0) budget at the end of the SLO window.
If you consider a 30 day SLO, a consistent burn rate of
1.0 will leave you with zero (
0) budget at 30 days. A SLO with a burn rate of
2.0 will leave you with zero (
0) budget at 15 days.
You may care about burn rate if you seek to understand the severity of issues in your SLO.
Burn Rate is not the same as an error rate in a SLO. An error rate is the number of errors divided by the total number of events in the last time period. Burn rate is the ratio of the actual error rate to the expected error rate.
Burn rate helps gauge the impact that errors have on your services based on the agreed-upon reliability goals.
If the burn rate is greater than
1.0, it indicates that the service is experiencing more errors than it should according to its SLOs.
A Burn Alert is an alert that signals that the error budget is being burned down rapidly.
In addition to establishing acceptable/desired service levels overall, an SLO provides context that allows different members of the team to make good decisions about things related to the service and its availability, performance, and so on. For example, the on-call team will be able to tell if an error is important enough to get out of bed for, and management will be able to report with precision on just how degraded a service is. SLOs can also provide an agreed-upon set of priorities for the organization to use when making decisions to develop new functionality or fix bugs vs invest in infrastructure upgrades, and so on.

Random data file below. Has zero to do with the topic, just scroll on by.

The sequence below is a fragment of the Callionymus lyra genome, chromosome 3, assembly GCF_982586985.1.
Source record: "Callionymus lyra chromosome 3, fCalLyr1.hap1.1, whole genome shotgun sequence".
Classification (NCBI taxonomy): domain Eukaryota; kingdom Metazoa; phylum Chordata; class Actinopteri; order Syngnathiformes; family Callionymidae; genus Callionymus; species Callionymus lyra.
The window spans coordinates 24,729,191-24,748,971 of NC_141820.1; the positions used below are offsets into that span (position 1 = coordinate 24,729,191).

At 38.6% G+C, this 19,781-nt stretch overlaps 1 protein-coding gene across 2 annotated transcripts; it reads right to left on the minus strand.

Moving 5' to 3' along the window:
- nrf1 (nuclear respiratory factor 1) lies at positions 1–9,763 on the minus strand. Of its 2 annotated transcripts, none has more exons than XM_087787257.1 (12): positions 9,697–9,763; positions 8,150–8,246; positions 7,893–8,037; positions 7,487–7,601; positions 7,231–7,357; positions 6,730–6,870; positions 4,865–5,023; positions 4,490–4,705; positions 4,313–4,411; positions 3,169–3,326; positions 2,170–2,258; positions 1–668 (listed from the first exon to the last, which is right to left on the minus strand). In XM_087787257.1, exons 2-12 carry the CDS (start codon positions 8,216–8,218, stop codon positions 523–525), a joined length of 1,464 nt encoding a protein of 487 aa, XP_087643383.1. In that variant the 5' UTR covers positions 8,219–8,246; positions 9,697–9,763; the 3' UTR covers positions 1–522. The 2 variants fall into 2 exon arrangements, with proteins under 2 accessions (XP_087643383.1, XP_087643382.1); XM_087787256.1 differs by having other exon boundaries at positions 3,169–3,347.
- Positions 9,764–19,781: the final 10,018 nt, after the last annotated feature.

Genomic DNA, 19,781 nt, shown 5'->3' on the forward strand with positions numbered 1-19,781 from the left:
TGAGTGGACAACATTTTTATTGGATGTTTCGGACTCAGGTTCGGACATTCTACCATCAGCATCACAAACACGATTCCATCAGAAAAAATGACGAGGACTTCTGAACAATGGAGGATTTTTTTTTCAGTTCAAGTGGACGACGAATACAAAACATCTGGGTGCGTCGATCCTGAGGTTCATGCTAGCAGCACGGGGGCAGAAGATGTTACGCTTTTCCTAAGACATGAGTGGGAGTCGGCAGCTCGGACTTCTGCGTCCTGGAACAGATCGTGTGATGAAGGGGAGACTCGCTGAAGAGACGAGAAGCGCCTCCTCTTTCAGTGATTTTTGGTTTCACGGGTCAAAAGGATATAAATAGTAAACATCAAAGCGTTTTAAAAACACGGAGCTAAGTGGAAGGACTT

Having SLOs means you can make clear and accurate statements about the impact of both production incidents and development activities on your overall quality of service.
Deciding what to track using SLOs can be made easier if you keep the following tips in mind:
Be as close to the system’s edge as possible, then rely on tools like BubbleUp to pinpoint issues.
Prefer tracking based on user workflows over internal team structures. Make SLOs more relevant to actual user concerns.
Focus on actionable issues worth paging on. Filter out legitimate reasons for a user to see a failure (for example, invalid credentials or user disconnects).